Photo/Illutration Plaintiffs arrive at the Osaka High Court in August 2018 to hear its ruling on compensation claims for health damage caused by asbestos. (Asahi Shimbun file photo)

The Supreme Court ruled that construction materials companies, not just the central government, must also be held accountable for not acting earlier to prevent health damage from inhalation of asbestos among former construction workers.

Its decision could have wide-ranging ramifications as 24 similar lawsuits have been filed around Japan by former construction workers, a number of whom are now deceased, and their bereaved family members seeking compensation from the state as well as construction companies.

The Supreme Court finalized the central government’s responsibility in a separate lawsuit on Dec. 14.

In its latest ruling dated Jan. 28, the First Petty Bench rejected an appeal by the defendants and finalized an Osaka High Court ruling in August 2018 that ordered 300 million yen ($2.9 million) be paid in compensation by the central government and eight construction materials companies. The 27 former construction workers and their relatives had sought about 1 billion yen in compensation from the state and 32 private companies.

Past court rulings focused on the fact that asbestos manufactured by a number of different firms may be used at a single workplace, making it difficult to pinpoint which product was responsible for health problems that later materialized.

But in a 2016 ruling, the Kyoto District Court for the first time ruled that the construction materials companies were also responsible. It calculated their market share of asbestos to determine the amount of compensation the companies had to pay.

The Supreme Court's decision to uphold the district court ruling approved by the Osaka High Court means that the decision about company responsibility will likely also serve as a precedent in the other lawsuits now before courts.

“The companies had long argued that they were not responsible on grounds there was no telling what construction materials were being used,” Akira Murayama, the lawyer who heads the team for the plaintiffs, said at a Jan. 29 news conference in Kyoto. “But the Supreme Court has now recognized that stance as totally unacceptable.”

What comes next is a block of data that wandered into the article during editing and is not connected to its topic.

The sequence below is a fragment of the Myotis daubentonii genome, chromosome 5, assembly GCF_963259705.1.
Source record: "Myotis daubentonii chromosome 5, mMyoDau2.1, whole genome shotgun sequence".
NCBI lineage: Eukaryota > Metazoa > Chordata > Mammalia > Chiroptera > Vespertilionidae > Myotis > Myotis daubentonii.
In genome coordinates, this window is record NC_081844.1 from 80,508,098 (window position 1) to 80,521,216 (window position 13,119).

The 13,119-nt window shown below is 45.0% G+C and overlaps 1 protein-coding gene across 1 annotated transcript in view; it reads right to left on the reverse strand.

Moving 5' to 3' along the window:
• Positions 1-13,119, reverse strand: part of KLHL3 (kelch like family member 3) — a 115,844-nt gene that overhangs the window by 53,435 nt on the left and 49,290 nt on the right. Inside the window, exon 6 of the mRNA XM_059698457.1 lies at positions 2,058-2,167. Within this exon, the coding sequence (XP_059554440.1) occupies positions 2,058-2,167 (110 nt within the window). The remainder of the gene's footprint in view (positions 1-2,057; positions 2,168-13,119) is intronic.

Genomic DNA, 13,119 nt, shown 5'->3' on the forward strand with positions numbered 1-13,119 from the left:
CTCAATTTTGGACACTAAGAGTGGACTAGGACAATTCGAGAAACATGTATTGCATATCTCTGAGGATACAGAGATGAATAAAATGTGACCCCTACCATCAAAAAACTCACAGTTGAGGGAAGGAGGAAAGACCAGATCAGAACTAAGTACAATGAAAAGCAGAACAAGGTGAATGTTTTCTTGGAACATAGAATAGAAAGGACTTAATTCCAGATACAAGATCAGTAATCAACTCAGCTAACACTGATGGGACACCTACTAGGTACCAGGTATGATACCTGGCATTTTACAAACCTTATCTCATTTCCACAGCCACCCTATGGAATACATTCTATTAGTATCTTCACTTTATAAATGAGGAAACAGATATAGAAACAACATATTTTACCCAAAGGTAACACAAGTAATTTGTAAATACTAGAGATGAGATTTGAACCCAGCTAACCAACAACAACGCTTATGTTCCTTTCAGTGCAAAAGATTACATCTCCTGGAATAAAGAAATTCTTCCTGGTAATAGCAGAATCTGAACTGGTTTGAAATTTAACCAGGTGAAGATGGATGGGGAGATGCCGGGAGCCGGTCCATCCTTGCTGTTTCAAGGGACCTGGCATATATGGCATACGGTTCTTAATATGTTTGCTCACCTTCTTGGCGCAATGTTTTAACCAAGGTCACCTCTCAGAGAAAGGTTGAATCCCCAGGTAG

He called on the companies to expediently discuss payment of the compensation with the central government, given that many of the plaintiffs are now elderly and suffer from illnesses such as mesothelioma and lung cancer, caused by inhaling asbestos in the workplace.

In rejecting the appeal by the defendants, the Supreme Court did not spell out a clear reasoning for the decision. Two other cases are still pending before the Supreme Court, which is expected to explain its reasoning when it issues a ruling on all four cases, including the latest one stemming from the Kyoto District Court, as well as the December ruling on the Tokyo High Court decision.

The former construction workers in Kyoto Prefecture who were plaintiffs in the latest case sought compensation on grounds the central government and construction materials companies did nothing to publicize the dangers of asbestos or to make wearing face masks obligatory even though the dangers of inhaling asbestos were known in the 1960s.

The Osaka High Court ruling not only affirmed the use of market share in finding the companies responsible, but also found freelance, self-employed construction workers should also be considered as “workers” protected by the Industrial Safety and Health Law. In the past, only workers employed by companies were considered covered by the provisions of the law.

(This article was written by Shunsuke Abe and Masayuki Takashima.)